I recently finished reading ‘Sapiens: A Brief History of Humankind’ by Yuval Noah Harari. The book discusses the rise of Homo sapiens (humans) and how we have managed to rule the world in a way that no other species has managed to do before. This domination is primarily down to how we have learnt to cooperate and work together. These skills have enabled humans to be much more effective and efficient e.g. at hunting, finding food and resources, exploring and escaping danger. The ability to cooperate and work together has been essential in allowing humans to succeed.
I look at the dental profession and it’s sad what is happening. We are a divided profession. Social media has perhaps made this more obvious than ever, with different groups forming and criticising others. Even the British Dental Association, the ‘voice of dentists and dental students in the UK’, are regularly criticised by those that it aims to represent.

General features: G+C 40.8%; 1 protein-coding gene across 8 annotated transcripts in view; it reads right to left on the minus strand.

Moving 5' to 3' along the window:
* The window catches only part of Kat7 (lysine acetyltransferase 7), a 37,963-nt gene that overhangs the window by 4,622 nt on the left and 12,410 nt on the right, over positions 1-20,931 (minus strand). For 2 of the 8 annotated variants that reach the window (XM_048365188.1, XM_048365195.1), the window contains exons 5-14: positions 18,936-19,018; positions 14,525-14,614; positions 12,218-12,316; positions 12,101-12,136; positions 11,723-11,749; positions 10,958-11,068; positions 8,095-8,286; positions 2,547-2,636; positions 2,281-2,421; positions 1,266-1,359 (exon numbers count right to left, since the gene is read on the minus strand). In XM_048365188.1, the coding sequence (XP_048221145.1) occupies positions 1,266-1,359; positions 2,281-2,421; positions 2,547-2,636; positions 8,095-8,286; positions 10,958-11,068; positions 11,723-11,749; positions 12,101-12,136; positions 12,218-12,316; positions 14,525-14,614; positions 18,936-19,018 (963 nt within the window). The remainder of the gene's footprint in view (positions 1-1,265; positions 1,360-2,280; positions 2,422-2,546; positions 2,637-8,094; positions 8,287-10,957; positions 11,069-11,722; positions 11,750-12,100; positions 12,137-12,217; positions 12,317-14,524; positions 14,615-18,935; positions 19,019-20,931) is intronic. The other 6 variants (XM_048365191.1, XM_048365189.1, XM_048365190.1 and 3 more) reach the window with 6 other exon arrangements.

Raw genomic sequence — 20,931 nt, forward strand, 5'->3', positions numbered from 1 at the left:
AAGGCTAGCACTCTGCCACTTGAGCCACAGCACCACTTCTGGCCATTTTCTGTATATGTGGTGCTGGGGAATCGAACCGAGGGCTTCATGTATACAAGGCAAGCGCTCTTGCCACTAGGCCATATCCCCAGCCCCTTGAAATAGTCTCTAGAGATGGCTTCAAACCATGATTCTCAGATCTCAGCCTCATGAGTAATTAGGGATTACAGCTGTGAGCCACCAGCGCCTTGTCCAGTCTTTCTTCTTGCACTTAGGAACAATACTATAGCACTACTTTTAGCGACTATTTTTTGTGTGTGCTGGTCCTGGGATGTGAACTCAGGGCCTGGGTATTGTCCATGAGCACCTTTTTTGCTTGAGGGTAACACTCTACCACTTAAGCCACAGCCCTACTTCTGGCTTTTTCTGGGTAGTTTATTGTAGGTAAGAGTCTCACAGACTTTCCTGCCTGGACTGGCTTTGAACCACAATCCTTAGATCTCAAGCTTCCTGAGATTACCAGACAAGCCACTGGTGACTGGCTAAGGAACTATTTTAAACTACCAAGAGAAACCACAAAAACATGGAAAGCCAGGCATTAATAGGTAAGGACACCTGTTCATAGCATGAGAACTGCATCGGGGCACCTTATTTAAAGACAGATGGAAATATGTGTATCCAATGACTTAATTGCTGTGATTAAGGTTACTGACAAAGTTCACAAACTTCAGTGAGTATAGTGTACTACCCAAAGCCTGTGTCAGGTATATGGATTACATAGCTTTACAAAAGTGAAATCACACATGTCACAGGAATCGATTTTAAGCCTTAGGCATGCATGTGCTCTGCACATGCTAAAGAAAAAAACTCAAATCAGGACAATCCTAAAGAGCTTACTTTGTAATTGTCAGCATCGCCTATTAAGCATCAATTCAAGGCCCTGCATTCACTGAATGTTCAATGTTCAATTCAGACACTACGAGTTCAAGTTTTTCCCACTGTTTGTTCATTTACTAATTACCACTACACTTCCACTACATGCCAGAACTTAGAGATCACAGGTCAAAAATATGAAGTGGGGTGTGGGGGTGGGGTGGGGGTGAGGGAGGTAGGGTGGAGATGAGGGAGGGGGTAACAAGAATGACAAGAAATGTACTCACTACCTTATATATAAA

A low opinion of dentists from the public/media, harsh regulation, increased patient expectations and litigation make it an increasingly stressful profession to be a part of. To have the added stress and pressure from our own colleagues is both unhealthy and unnecessary. It is of little wonder why dentistry continues to rank highly for mental health problems and suicide across all occupations.
The dental profession will only be able to succeed in implementing positive change when its members finally come together.